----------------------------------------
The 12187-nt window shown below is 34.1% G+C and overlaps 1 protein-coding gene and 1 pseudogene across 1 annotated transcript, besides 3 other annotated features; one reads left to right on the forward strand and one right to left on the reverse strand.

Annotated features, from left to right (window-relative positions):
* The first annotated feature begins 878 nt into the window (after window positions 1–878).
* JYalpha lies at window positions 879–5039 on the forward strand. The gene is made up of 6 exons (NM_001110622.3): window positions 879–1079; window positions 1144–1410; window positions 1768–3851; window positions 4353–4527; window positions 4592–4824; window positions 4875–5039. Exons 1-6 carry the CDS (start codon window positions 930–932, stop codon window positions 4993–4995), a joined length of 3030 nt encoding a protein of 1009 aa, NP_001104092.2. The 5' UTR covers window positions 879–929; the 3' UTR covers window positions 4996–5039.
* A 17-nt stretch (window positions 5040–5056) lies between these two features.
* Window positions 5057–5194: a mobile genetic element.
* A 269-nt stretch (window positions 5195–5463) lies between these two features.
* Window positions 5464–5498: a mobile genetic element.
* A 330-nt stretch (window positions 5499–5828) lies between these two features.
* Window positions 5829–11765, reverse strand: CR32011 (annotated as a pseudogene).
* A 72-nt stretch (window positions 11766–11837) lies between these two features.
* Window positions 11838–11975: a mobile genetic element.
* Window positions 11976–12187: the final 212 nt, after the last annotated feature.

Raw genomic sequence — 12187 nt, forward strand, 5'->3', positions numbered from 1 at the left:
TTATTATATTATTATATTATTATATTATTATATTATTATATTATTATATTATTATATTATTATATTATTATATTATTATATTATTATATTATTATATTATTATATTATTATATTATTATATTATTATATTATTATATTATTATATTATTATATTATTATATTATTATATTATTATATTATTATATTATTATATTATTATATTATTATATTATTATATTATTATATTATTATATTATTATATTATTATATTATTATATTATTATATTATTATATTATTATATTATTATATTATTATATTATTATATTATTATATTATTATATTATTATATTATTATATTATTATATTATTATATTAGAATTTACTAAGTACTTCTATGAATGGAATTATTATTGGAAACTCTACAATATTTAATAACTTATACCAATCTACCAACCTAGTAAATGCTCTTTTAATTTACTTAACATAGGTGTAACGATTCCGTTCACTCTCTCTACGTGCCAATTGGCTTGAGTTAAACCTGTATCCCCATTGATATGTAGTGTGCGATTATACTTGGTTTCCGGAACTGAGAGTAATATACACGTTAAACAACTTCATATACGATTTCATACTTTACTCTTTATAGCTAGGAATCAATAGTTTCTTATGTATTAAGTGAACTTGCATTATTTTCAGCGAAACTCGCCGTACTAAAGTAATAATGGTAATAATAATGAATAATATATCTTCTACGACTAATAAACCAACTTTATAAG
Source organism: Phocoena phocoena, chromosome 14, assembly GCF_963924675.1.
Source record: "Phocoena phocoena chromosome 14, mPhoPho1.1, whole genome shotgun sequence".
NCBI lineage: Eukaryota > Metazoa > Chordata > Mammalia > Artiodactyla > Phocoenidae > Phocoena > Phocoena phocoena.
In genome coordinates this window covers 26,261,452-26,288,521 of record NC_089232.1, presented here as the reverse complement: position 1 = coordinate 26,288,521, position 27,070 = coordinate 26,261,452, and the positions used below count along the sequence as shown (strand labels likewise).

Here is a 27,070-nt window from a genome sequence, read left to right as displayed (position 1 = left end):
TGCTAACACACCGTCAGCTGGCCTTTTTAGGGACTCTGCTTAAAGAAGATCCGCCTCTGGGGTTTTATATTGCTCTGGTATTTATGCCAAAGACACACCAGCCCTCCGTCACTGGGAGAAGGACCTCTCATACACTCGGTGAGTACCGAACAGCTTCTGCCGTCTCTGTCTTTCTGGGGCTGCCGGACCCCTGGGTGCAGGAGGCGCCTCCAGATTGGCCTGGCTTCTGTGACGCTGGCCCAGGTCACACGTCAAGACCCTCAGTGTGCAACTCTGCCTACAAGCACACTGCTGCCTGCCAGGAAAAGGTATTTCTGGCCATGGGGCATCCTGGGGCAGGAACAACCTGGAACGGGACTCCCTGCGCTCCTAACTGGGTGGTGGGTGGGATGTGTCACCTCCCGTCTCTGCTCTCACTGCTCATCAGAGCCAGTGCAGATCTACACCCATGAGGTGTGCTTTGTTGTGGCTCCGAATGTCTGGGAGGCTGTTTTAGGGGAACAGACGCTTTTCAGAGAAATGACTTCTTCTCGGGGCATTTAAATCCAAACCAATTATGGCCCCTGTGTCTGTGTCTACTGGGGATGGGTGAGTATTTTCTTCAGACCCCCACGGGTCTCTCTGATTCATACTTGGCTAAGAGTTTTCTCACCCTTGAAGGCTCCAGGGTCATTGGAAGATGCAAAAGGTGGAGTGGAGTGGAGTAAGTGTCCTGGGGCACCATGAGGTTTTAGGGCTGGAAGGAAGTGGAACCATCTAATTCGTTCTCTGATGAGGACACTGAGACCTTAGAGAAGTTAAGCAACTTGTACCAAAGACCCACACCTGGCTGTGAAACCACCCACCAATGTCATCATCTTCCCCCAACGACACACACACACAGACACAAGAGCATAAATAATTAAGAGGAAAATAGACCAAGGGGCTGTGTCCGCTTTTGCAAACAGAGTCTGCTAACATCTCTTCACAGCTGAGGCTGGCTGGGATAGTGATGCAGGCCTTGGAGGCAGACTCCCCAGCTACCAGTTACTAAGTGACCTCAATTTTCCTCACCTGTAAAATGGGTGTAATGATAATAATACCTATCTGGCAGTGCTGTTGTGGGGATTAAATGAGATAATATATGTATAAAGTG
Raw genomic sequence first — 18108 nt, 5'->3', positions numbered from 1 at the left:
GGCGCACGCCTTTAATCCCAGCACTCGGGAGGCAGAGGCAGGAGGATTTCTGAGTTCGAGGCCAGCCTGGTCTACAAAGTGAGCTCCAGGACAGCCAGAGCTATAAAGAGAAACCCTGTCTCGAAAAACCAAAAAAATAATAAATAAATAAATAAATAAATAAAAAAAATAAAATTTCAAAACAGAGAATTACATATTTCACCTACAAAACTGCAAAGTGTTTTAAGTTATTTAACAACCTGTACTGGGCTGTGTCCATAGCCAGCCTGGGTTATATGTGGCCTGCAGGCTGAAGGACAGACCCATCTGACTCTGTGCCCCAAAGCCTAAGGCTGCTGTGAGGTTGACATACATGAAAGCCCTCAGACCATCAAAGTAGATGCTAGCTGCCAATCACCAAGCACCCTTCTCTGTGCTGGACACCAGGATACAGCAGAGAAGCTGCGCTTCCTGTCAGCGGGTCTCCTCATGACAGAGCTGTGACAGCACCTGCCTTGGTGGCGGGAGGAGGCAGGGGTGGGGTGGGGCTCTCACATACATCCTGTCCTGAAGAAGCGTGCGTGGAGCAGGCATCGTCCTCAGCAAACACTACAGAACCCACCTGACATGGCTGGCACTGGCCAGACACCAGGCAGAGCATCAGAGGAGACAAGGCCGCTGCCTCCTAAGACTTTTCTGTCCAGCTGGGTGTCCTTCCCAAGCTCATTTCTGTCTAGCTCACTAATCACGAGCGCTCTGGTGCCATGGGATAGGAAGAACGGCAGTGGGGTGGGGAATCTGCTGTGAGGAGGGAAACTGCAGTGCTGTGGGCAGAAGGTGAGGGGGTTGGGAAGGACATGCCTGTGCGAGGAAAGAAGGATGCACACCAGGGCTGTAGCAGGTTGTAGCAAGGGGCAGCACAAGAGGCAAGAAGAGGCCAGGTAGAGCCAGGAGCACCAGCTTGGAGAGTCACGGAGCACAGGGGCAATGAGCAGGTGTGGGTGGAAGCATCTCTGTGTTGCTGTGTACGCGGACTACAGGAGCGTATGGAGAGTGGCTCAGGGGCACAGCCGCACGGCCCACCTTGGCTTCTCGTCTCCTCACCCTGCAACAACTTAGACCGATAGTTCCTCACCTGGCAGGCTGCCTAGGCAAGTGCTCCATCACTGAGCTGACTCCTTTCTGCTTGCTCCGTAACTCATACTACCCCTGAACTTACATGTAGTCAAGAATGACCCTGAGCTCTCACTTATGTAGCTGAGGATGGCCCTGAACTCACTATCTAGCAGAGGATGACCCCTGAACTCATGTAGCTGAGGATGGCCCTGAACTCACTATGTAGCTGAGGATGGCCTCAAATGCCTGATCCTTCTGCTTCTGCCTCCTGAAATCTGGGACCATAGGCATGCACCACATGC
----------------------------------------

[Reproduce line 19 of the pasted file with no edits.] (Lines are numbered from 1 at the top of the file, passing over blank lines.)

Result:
In genome coordinates this window covers 26,261,452-26,288,521 of record NC_089232.1, presented here as the reverse complement: position 1 = coordinate 26,288,521, position 27,070 = coordinate 26,261,452, and the positions used below count along the sequence as shown (strand labels likewise).